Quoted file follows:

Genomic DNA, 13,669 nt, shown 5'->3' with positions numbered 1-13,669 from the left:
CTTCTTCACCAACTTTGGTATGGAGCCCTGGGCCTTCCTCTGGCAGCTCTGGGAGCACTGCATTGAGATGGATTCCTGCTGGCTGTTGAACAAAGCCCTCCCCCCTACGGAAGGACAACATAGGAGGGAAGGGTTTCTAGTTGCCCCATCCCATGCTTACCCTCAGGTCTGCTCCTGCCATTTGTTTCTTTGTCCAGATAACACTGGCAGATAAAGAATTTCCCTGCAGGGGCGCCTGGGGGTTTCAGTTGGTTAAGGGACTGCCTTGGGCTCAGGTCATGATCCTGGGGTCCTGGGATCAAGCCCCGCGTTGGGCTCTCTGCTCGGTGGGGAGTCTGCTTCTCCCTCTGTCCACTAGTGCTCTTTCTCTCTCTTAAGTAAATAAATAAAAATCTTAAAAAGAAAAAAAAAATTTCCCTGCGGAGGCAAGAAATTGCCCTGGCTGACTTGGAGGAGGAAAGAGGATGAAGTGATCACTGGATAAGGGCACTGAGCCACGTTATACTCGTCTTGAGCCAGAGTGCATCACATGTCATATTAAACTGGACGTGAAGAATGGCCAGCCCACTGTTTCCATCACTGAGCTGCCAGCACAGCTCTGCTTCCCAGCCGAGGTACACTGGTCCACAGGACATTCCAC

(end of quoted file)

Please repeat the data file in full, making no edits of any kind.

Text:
Genomic DNA, 13,669 nt, shown 5'->3' with positions numbered 1-13,669 from the left:
CTTCTTCACCAACTTTGGTATGGAGCCCTGGGCCTTCCTCTGGCAGCTCTGGGAGCACTGCATTGAGATGGATTCCTGCTGGCTGTTGAACAAAGCCCTCCCCCCTACGGAAGGACAACATAGGAGGGAAGGGTTTCTAGTTGCCCCATCCCATGCTTACCCTCAGGTCTGCTCCTGCCATTTGTTTCTTTGTCCAGATAACACTGGCAGATAAAGAATTTCCCTGCAGGGGCGCCTGGGGGTTTCAGTTGGTTAAGGGACTGCCTTGGGCTCAGGTCATGATCCTGGGGTCCTGGGATCAAGCCCCGCGTTGGGCTCTCTGCTCGGTGGGGAGTCTGCTTCTCCCTCTGTCCACTAGTGCTCTTTCTCTCTCTTAAGTAAATAAATAAAAATCTTAAAAAGAAAAAAAAAATTTCCCTGCGGAGGCAAGAAATTGCCCTGGCTGACTTGGAGGAGGAAAGAGGATGAAGTGATCACTGGATAAGGGCACTGAGCCACGTTATACTCGTCTTGAGCCAGAGTGCATCACATGTCATATTAAACTGGACGTGAAGAATGGCCAGCCCACTGTTTCCATCACTGAGCTGCCAGCACAGCTCTGCTTCCCAGCCGAGGTACACTGGTCCACAGGACATTCCAC